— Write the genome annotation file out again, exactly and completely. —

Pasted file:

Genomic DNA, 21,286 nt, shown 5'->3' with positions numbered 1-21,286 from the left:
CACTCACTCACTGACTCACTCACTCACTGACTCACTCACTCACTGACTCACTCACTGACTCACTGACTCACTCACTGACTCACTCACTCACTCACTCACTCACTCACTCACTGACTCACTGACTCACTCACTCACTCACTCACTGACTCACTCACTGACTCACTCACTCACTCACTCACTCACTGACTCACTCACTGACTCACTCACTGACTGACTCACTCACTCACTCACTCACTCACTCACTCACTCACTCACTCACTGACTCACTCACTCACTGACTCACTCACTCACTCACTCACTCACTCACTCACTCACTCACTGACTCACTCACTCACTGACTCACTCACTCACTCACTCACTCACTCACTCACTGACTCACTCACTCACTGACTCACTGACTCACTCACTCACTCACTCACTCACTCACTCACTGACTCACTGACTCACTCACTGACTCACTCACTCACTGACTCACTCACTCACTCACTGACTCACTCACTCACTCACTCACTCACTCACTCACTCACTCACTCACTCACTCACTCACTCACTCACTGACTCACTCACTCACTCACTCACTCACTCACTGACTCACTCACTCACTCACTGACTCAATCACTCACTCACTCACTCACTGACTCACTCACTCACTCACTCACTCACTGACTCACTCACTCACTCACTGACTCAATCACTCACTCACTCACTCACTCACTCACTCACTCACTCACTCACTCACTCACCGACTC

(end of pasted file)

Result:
Genomic DNA, 21,286 nt, shown 5'->3' with positions numbered 1-21,286 from the left:
CACTCACTCACTGACTCACTCACTCACTGACTCACTCACTCACTGACTCACTCACTGACTCACTGACTCACTCACTGACTCACTCACTCACTCACTCACTCACTCACTCACTGACTCACTGACTCACTCACTCACTCACTCACTGACTCACTCACTGACTCACTCACTCACTCACTCACTCACTGACTCACTCACTGACTCACTCACTGACTGACTCACTCACTCACTCACTCACTCACTCACTCACTCACTCACTCACTGACTCACTCACTCACTGACTCACTCACTCACTCACTCACTCACTCACTCACTCACTCACTGACTCACTCACTCACTGACTCACTCACTCACTCACTCACTCACTCACTCACTGACTCACTCACTCACTGACTCACTGACTCACTCACTCACTCACTCACTCACTCACTCACTGACTCACTGACTCACTCACTGACTCACTCACTCACTGACTCACTCACTCACTCACTGACTCACTCACTCACTCACTCACTCACTCACTCACTCACTCACTCACTCACTCACTCACTCACTCACTGACTCACTCACTCACTCACTCACTCACTCACTGACTCACTCACTCACTCACTGACTCAATCACTCACTCACTCACTCACTGACTCACTCACTCACTCACTCACTCACTGACTCACTCACTCACTCACTGACTCAATCACTCACTCACTCACTCACTCACTCACTCACTCACTCACTCACTCACTCACCGACTC